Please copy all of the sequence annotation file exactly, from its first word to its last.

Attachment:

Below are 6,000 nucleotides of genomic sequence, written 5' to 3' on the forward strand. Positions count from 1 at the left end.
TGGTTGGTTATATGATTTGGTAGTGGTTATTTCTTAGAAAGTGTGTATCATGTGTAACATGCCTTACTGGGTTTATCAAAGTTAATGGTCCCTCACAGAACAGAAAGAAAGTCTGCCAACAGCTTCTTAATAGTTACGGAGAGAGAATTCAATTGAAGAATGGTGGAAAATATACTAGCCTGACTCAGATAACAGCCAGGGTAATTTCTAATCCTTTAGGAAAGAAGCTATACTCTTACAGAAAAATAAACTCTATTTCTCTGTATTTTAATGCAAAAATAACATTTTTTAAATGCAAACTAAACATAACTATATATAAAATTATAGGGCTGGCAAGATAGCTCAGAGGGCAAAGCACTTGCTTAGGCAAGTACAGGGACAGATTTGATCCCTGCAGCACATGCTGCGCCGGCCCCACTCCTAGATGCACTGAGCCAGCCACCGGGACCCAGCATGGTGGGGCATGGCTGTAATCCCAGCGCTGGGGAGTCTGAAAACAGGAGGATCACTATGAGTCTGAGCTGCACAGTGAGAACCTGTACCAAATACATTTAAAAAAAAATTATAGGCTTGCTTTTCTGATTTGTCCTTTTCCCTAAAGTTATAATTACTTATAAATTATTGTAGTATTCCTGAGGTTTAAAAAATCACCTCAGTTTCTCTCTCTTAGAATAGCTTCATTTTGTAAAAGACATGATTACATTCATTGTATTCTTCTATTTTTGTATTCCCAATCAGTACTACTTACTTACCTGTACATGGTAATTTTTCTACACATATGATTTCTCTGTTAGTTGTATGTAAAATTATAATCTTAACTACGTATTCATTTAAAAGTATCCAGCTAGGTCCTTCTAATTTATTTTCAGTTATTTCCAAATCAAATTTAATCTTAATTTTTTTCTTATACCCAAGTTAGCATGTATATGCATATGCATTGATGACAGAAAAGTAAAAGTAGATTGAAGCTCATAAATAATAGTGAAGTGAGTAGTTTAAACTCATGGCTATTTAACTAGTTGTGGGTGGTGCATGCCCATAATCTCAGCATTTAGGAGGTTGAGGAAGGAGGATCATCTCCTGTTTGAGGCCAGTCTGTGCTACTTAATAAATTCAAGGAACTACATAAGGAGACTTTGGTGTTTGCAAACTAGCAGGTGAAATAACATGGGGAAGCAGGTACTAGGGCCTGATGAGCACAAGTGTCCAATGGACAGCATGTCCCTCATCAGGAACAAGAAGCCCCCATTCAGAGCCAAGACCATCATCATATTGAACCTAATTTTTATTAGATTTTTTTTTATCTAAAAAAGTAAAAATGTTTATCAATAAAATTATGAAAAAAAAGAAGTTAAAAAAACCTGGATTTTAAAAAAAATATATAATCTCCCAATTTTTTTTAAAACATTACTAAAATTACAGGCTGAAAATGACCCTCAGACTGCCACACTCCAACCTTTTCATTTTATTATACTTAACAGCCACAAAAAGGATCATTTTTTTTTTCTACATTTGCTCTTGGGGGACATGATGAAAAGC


Below are 6,000 nucleotides of genomic sequence, written 5' to 3' on the forward strand. Positions count from 1 at the left end.
TGGTTGGTTATATGATTTGGTAGTGGTTATTTCTTAGAAAGTGTGTATCATGTGTAACATGCCTTACTGGGTTTATCAAAGTTAATGGTCCCTCACAGAACAGAAAGAAAGTCTGCCAACAGCTTCTTAATAGTTACGGAGAGAGAATTCAATTGAAGAATGGTGGAAAATATACTAGCCTGACTCAGATAACAGCCAGGGTAATTTCTAATCCTTTAGGAAAGAAGCTATACTCTTACAGAAAAATAAACTCTATTTCTCTGTATTTTAATGCAAAAATAACATTTTTTAAATGCAAACTAAACATAACTATATATAAAATTATAGGGCTGGCAAGATAGCTCAGAGGGCAAAGCACTTGCTTAGGCAAGTACAGGGACAGATTTGATCCCTGCAGCACATGCTGCGCCGGCCCCACTCCTAGATGCACTGAGCCAGCCACCGGGACCCAGCATGGTGGGGCATGGCTGTAATCCCAGCGCTGGGGAGTCTGAAAACAGGAGGATCACTATGAGTCTGAGCTGCACAGTGAGAACCTGTACCAAATACATTTAAAAAAAAATTATAGGCTTGCTTTTCTGATTTGTCCTTTTCCCTAAAGTTATAATTACTTATAAATTATTGTAGTATTCCTGAGGTTTAAAAAATCACCTCAGTTTCTCTCTCTTAGAATAGCTTCATTTTGTAAAAGACATGATTACATTCATTGTATTCTTCTATTTTTGTATTCCCAATCAGTACTACTTACTTACCTGTACATGGTAATTTTTCTACACATATGATTTCTCTGTTAGTTGTATGTAAAATTATAATCTTAACTACGTATTCATTTAAAAGTATCCAGCTAGGTCCTTCTAATTTATTTTCAGTTATTTCCAAATCAAATTTAATCTTAATTTTTTTCTTATACCCAAGTTAGCATGTATATGCATATGCATTGATGACAGAAAAGTAAAAGTAGATTGAAGCTCATAAATAATAGTGAAGTGAGTAGTTTAAACTCATGGCTATTTAACTAGTTGTGGGTGGTGCATGCCCATAATCTCAGCATTTAGGAGGTTGAGGAAGGAGGATCATCTCCTGTTTGAGGCCAGTCTGTGCTACTTAATAAATTCAAGGAACTACATAAGGAGACTTTGGTGTTTGCAAACTAGCAGGTGAAATAACATGGGGAAGCAGGTACTAGGGCCTGATGAGCACAAGTGTCCAATGGACAGCATGTCCCTCATCAGGAACAAGAAGCCCCCATTCAGAGCCAAGACCATCATCATATTGAACCTAATTTTTATTAGATTTTTTTTTATCTAAAAAAGTAAAAATGTTTATCAATAAAATTATGAAAAAAAAGAAGTTAAAAAAACCTGGATTTTAAAAAAAATATATAATCTCCCAATTTTTTTTAAAACATTACTAAAATTACAGGCTGAAAATGACCCTCAGACTGCCACACTCCAACCTTTTCATTTTATTATACTTAACAGCCACAAAAAGGATCATTTTTTTTTTCTACATTTGCTCTTGGGGGACATGATGAAAAGC